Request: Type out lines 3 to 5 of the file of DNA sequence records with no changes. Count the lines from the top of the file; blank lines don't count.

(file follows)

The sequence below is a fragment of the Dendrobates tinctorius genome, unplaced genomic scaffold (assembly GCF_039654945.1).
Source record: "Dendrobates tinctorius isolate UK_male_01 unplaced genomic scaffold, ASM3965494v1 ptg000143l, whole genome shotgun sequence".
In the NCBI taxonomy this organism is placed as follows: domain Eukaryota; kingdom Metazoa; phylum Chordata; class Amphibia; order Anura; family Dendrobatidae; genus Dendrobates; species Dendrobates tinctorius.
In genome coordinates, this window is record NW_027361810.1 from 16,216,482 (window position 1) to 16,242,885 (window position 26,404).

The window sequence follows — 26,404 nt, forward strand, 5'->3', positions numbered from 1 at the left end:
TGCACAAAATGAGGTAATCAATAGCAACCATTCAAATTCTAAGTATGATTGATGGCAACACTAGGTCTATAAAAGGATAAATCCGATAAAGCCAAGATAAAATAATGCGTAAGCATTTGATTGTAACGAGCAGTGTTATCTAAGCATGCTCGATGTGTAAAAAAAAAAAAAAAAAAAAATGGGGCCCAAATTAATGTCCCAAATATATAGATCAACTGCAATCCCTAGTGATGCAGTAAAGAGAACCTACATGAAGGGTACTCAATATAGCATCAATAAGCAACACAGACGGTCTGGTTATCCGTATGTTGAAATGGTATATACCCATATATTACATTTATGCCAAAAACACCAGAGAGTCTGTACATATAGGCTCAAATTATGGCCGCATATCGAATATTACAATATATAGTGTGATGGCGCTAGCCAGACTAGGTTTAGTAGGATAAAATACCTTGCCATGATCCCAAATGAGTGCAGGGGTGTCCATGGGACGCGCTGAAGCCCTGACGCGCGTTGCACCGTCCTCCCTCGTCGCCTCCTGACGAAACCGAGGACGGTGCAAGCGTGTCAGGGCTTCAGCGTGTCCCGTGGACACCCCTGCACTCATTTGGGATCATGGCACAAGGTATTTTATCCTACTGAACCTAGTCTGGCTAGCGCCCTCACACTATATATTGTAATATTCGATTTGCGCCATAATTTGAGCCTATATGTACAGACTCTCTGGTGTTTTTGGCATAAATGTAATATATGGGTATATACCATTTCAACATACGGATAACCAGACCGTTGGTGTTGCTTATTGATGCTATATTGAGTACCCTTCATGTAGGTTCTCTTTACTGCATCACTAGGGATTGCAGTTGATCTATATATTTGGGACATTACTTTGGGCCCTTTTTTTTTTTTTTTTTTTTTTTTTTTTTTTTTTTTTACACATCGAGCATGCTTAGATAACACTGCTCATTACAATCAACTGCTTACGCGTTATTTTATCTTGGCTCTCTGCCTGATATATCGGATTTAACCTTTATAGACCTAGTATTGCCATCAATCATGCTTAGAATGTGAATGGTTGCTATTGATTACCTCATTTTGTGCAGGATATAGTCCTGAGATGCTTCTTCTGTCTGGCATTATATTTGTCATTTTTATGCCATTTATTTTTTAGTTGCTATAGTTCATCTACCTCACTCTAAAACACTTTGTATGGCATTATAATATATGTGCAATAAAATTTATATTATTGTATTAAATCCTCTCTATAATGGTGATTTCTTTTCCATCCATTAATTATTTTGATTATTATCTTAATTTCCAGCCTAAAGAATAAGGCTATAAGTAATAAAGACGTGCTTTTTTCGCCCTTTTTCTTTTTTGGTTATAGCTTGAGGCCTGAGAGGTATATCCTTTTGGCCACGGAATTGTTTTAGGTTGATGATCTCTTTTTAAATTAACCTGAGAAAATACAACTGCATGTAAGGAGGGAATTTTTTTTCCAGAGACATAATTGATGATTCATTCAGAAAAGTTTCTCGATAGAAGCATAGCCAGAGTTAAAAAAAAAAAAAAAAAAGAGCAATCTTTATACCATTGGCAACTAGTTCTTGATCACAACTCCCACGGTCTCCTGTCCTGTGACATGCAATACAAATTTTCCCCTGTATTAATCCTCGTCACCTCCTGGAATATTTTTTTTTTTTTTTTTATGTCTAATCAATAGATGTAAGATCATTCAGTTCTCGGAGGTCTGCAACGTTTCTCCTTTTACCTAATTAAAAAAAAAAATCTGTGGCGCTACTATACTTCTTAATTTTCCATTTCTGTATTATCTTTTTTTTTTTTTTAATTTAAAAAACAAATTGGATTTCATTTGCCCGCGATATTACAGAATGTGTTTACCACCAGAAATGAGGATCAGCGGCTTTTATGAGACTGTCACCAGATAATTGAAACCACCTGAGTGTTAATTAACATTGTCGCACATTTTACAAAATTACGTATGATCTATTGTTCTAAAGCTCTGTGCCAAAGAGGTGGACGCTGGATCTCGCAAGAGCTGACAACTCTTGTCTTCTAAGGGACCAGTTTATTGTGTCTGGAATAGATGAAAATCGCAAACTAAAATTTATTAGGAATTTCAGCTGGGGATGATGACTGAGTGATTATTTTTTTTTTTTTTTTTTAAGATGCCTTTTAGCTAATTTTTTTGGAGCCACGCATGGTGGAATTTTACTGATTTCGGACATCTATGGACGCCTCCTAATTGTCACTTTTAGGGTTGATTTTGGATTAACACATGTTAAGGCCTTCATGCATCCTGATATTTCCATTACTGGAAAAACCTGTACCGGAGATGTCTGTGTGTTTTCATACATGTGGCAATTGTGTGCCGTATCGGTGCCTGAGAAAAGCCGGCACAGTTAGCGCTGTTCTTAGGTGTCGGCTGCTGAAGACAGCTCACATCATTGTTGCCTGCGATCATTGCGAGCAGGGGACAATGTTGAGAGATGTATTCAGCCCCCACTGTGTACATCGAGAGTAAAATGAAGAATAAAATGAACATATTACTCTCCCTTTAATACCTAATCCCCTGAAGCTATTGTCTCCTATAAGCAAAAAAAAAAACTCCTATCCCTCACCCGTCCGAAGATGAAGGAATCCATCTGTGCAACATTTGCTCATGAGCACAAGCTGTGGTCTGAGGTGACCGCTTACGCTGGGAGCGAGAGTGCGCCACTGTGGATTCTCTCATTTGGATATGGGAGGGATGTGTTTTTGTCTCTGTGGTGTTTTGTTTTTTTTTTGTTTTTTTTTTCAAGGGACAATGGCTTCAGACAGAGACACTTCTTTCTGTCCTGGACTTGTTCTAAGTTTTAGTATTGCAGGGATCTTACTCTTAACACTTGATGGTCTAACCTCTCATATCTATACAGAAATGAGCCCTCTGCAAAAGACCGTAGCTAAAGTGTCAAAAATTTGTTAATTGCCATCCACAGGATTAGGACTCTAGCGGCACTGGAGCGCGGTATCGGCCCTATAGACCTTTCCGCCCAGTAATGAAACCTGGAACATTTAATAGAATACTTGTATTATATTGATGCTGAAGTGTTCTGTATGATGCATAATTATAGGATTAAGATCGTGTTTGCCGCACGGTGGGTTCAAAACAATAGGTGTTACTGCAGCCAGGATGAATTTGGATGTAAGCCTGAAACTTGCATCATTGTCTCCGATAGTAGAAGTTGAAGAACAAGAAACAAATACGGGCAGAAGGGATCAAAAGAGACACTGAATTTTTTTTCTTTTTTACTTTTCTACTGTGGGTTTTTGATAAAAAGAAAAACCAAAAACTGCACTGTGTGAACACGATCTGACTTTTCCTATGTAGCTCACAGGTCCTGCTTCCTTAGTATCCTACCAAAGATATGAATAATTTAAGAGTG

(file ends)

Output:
In the NCBI taxonomy this organism is placed as follows: domain Eukaryota; kingdom Metazoa; phylum Chordata; class Amphibia; order Anura; family Dendrobatidae; genus Dendrobates; species Dendrobates tinctorius.
In genome coordinates, this window is record NW_027361810.1 from 16,216,482 (window position 1) to 16,242,885 (window position 26,404).

The window sequence follows — 26,404 nt, forward strand, 5'->3', positions numbered from 1 at the left end: